Sen. Cory Booker, democratic presidential candidate and the incumbent boss from New Jersey has acknowledged his poll numbers aren’t popping. Booker’s address on Saturday at the New Hampshire Democratic Party’s annual convention was well received by the thousands of activists and delegates in the audience.
According to Fox News, why that enthusiasm isn’t reflected in the polls, Mr. Cory responded, “Thank God it’s not reflected. And I mean that seriously because we have never had a candidate who is ahead in the polls this far out who’s ever going to be president.”
“Carter, Bill Clinton, Barack Obama were all behind. Barack Obama was behind among African-American voters at this point.”
News reports reveals that Booker, who’s currently polling in the low to mid-single digits, explained that “we do not want to win the summer news cycle. We want to win the first in the nation primary right here in New Hampshire.”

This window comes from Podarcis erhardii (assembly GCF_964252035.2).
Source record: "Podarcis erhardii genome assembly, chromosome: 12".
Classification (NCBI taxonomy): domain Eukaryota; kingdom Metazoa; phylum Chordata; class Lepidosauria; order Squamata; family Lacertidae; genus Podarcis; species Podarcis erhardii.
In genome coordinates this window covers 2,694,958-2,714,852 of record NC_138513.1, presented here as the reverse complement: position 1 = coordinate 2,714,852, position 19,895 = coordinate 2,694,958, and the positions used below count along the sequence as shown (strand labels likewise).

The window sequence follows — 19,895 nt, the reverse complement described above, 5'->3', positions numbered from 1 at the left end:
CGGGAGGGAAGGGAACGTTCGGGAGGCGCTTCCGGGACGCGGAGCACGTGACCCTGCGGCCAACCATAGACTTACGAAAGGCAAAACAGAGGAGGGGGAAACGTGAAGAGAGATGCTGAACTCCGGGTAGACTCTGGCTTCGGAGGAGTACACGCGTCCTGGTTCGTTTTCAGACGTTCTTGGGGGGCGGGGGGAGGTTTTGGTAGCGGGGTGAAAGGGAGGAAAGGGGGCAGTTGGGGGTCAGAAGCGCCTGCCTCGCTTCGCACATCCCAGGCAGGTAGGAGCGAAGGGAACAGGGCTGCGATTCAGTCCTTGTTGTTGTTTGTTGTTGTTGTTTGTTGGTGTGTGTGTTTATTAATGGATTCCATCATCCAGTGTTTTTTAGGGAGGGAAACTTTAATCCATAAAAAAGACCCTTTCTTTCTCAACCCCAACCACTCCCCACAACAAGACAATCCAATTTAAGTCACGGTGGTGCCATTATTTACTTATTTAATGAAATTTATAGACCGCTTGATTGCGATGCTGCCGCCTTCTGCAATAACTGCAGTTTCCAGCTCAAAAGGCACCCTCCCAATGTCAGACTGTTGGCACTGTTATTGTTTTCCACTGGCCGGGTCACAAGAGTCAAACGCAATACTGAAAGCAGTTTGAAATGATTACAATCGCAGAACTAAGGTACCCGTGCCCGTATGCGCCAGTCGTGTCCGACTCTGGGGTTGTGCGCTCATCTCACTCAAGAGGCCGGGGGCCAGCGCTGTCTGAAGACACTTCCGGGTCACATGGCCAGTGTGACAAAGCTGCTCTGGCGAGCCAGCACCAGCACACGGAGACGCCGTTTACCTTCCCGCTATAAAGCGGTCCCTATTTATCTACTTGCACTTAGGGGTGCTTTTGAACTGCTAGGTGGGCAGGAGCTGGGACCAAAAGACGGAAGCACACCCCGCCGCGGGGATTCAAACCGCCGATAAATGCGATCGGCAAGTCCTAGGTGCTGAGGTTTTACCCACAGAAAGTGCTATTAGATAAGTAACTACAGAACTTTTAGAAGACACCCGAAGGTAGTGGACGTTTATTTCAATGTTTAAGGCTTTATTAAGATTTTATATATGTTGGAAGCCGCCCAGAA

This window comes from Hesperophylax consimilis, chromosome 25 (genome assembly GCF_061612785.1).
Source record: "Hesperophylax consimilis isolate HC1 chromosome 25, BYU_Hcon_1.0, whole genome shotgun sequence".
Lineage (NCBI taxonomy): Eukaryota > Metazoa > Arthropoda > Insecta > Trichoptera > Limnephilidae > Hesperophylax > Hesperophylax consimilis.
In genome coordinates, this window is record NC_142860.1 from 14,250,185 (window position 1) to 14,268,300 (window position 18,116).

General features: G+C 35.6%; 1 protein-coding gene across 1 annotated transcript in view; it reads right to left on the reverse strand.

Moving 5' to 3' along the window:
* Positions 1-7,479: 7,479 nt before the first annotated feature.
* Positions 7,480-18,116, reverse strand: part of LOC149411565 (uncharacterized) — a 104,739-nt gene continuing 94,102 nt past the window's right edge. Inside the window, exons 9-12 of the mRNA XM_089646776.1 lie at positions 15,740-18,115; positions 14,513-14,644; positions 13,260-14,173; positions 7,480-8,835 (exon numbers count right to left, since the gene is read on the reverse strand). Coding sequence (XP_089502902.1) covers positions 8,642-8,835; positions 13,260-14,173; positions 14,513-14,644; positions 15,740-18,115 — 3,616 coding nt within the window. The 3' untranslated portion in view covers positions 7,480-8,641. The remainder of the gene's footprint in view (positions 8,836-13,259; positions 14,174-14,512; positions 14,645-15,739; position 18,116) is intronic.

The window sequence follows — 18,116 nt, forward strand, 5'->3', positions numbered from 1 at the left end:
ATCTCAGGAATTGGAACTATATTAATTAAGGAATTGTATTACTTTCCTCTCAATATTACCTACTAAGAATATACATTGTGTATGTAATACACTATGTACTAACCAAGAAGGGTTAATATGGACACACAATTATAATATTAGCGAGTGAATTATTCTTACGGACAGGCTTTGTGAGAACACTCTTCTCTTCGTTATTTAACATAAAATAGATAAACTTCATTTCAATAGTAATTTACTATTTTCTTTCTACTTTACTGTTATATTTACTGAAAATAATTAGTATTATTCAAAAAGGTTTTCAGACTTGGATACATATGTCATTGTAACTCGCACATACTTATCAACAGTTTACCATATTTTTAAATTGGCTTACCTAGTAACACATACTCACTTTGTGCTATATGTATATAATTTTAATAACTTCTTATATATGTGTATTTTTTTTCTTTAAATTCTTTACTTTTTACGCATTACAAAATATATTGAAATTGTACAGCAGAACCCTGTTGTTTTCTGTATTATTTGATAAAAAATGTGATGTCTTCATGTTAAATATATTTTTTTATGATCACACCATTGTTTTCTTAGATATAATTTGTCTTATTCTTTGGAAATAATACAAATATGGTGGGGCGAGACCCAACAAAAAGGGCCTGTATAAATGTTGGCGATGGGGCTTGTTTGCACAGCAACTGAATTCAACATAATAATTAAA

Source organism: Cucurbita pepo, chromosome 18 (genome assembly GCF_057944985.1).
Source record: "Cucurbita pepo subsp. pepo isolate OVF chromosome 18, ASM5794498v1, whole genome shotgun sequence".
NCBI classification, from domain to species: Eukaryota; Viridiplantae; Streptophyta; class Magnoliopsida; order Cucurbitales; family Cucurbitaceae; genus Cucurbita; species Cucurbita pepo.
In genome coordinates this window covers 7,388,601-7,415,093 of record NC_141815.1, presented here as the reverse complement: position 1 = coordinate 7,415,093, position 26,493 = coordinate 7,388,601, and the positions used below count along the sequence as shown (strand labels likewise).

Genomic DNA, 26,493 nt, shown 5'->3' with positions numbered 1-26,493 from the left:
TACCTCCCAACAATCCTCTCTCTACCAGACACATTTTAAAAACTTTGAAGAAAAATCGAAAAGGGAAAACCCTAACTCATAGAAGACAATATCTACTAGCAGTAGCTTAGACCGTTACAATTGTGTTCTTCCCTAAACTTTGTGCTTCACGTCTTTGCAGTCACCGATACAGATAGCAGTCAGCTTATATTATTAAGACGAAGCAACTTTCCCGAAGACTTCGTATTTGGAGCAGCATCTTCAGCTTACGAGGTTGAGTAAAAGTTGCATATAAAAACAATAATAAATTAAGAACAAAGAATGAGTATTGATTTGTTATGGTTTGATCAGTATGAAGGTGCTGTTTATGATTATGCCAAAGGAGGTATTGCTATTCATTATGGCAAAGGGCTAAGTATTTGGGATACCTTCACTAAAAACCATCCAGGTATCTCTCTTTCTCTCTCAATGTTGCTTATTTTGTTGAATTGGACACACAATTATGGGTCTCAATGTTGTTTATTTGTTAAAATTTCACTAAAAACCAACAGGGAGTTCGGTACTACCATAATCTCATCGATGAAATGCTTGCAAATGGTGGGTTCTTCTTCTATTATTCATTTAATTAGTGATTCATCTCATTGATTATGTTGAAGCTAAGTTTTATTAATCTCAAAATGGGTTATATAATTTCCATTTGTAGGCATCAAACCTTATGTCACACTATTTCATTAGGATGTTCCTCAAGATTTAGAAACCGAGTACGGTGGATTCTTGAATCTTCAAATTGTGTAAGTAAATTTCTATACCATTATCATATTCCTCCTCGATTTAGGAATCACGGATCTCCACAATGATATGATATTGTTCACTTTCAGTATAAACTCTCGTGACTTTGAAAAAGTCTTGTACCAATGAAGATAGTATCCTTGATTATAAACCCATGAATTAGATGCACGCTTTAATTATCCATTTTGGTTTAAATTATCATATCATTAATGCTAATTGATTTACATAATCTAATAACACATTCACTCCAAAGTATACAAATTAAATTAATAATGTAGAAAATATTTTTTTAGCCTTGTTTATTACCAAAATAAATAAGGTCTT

Pointing to the calendar – voting in the early primary and caucus states is still five months away – the senator stressed “polls have never been predictive this far out.”
He rather argued that what “kind of organizations you have on the ground” are more predictive. Booker has a robust campaign team in New Hampshire, which votes second after Iowa in the nominating calendar and holds the first-in-the-nation presidential primary.
And Booker highlighted his backing from local politicians, noting “we have more endorsements in this state than any other candidate because politicos who know in this state want to be with someone who’s going to win and bring the right message. We have more endorsers in Iowa than the top four or five pollers combined.”
Touting his performance in July’s second round of Democratic nomination debates – which Booker noted “focus groups and some of the networks here said that I won” – the senator said such moments give people a look at “my capacity to ignite a crowd.”
The senator argued: “We know that the candidates that win from our party that energize the kind of movement elections we want to see are folks who were considered long shots at this point.